For once I will not be writing of knitting, running, books, recipes, or some cool math-related topic. For most of you that read this blog, you probably know nothing about my musical side. For all that knew me prior to teaching and knitting, they know me primarily as a musician. Music has always been the most integral part of my life and a major descriptor of my being. This weekend I get the opportunity to reunite and celebrate with many of my fellow musicians as we come together for a choral event at my old high school. We will be celebrating decades of service to the local musical and theatrical arts by Mr. and Mrs. B and supporting the funding for a community performing arts center that has long been a dream of theirs. The arts center will be located in Old Hilliard where the old silos, longtime familiar landmarks, used to be. This tribute concert will feature alumni who have made it on Broadway and off-Broadway. I look forward to seeing many familiar faces and songs from the past up there on stage on Saturday!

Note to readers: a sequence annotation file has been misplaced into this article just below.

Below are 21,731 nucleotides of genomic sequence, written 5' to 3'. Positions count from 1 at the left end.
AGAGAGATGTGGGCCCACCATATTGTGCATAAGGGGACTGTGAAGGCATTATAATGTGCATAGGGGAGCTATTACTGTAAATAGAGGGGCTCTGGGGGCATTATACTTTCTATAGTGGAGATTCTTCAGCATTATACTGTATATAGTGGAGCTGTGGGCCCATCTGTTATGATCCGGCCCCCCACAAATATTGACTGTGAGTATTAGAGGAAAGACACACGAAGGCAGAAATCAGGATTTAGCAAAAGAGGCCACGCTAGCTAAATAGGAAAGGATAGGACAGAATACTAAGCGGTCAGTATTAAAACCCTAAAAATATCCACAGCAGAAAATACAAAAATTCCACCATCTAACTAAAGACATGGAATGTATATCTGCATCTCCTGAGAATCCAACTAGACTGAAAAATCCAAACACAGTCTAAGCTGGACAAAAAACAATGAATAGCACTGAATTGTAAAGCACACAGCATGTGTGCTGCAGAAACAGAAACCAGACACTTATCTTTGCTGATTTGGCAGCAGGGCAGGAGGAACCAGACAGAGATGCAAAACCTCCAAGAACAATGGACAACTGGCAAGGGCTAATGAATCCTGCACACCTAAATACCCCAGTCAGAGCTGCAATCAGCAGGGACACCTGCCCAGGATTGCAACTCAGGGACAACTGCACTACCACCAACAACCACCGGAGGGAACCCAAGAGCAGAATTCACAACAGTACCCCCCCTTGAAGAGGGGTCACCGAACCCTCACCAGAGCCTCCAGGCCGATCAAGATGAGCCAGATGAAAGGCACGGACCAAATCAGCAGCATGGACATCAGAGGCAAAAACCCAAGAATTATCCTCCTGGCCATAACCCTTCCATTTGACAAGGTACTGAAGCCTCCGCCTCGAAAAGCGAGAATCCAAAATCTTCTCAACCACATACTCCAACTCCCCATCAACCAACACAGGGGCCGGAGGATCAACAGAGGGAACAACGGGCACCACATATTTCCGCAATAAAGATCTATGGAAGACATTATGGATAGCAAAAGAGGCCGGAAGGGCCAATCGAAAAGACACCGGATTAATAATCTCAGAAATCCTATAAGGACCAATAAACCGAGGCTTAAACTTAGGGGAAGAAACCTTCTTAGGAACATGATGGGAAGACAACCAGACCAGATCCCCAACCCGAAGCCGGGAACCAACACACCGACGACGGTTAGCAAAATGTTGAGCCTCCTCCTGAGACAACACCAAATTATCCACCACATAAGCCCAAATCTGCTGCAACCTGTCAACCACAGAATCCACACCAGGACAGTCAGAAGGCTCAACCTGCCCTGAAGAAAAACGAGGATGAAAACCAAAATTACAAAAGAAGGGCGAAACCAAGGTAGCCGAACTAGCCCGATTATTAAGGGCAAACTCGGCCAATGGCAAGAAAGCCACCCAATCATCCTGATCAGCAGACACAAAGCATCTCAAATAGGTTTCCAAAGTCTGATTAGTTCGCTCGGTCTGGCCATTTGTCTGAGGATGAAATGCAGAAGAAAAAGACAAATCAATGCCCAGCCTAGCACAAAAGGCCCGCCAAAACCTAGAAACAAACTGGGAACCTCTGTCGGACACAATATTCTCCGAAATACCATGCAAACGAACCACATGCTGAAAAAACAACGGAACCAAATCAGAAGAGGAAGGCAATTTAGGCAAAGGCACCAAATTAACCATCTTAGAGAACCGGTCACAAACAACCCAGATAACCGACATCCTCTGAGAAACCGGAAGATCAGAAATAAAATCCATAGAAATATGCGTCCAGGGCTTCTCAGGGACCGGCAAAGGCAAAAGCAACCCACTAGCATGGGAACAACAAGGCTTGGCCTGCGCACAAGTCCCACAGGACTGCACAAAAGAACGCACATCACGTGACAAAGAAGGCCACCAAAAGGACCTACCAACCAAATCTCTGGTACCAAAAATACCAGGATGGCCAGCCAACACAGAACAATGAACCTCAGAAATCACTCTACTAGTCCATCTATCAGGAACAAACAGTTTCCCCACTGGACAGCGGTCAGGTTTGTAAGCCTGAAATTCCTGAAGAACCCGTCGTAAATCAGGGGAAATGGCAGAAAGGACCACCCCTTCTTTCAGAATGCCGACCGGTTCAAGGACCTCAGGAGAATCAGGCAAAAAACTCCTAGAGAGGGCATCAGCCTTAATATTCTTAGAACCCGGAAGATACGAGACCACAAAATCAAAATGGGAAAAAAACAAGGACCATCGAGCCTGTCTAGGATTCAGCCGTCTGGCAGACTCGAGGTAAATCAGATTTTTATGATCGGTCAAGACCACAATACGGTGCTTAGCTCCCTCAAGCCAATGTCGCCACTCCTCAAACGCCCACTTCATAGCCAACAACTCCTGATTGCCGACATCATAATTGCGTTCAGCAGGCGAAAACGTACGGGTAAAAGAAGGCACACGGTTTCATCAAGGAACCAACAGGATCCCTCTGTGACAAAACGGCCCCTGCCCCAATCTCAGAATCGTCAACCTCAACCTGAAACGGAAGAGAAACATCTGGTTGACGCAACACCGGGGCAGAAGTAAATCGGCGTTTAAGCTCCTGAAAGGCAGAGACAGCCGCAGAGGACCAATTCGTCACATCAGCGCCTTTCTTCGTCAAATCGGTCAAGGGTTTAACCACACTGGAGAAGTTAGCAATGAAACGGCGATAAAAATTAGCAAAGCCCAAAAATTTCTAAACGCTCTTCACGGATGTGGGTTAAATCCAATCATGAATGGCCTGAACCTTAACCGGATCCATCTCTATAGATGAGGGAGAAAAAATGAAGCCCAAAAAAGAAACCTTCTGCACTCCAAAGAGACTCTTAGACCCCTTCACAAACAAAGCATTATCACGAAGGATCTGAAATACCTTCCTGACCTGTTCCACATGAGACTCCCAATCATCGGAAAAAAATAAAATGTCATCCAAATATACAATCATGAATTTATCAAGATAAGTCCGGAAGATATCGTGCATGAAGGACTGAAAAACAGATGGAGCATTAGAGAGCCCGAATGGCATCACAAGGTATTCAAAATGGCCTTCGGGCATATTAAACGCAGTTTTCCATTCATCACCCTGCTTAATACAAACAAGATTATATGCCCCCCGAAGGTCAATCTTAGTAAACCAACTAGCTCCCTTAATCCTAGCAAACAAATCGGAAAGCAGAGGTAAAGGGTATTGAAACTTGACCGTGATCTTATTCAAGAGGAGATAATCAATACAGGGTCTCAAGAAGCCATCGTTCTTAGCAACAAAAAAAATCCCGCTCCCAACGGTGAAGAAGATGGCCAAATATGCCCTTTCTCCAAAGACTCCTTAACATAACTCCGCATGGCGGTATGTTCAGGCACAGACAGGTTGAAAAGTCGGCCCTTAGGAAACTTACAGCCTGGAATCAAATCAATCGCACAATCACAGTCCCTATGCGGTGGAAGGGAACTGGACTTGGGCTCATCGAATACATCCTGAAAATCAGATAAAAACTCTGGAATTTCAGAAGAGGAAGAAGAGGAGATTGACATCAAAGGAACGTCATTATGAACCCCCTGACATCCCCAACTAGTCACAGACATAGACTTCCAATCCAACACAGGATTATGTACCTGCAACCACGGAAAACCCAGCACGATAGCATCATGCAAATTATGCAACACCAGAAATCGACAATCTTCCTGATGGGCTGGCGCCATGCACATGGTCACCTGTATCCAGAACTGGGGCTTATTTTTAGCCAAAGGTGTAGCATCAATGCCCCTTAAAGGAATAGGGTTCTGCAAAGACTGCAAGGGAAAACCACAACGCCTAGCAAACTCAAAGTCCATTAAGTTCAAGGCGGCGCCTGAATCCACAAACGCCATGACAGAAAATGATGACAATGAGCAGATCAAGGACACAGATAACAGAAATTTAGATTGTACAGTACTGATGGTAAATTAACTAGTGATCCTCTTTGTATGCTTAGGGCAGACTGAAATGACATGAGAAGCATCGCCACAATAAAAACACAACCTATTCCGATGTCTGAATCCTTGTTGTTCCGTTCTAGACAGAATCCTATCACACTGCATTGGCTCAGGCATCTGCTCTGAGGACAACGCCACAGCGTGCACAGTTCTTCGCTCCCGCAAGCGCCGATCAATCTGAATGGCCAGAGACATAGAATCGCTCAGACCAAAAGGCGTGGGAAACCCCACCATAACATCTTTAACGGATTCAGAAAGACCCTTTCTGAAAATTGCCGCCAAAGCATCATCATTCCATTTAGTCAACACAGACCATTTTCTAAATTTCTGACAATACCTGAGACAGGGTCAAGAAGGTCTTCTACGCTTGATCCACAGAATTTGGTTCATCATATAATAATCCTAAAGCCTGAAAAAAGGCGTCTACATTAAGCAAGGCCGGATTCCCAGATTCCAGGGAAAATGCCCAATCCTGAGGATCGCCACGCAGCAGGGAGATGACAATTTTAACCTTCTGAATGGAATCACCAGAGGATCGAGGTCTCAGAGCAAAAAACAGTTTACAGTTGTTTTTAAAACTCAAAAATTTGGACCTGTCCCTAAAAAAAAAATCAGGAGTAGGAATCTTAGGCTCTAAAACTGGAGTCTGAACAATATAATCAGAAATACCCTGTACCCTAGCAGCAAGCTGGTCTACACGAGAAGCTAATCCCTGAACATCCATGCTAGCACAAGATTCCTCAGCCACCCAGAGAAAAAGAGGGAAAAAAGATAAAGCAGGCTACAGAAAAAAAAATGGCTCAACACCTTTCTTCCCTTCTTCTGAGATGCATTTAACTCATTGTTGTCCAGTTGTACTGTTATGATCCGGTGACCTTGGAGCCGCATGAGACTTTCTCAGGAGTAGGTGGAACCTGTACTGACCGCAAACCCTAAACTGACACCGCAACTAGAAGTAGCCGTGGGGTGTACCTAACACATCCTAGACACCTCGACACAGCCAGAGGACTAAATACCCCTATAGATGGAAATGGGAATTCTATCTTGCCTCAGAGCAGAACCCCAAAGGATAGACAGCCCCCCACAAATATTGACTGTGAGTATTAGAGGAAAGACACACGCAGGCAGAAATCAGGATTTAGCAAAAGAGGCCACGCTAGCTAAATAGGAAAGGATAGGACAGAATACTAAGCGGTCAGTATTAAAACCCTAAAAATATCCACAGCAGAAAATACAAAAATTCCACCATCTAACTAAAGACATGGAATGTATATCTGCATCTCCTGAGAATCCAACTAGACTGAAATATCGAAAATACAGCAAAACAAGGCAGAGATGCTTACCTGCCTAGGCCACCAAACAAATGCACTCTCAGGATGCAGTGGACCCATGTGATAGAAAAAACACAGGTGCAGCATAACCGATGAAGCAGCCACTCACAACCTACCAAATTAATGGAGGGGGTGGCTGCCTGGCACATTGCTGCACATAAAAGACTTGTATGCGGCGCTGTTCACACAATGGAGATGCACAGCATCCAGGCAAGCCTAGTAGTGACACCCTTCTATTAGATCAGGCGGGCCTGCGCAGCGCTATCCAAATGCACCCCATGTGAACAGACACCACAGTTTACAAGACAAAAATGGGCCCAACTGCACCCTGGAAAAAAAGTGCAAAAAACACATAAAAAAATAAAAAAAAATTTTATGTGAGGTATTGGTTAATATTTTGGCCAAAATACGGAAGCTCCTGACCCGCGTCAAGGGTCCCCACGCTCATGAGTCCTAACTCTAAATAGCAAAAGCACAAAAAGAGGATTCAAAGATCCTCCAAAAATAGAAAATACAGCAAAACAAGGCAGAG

For those arriving into town early, we are all meeting on Friday night to join up with the monthly alumni meetup. I don't know about anyone else's frame of mind going into this weekend. Are they feeling a mixture of happiness twinged with underlying sadness as I am? You see, it will be a celebration ...and, though no one may directly address it, it will also be a goodbye. My heart is heavy just thinking about it. The timing of this event is sensitive and meant to celebrate life while Mr. B. is still around. I have been told that he has Stage 4 lung cancer and am not certain of his present condition.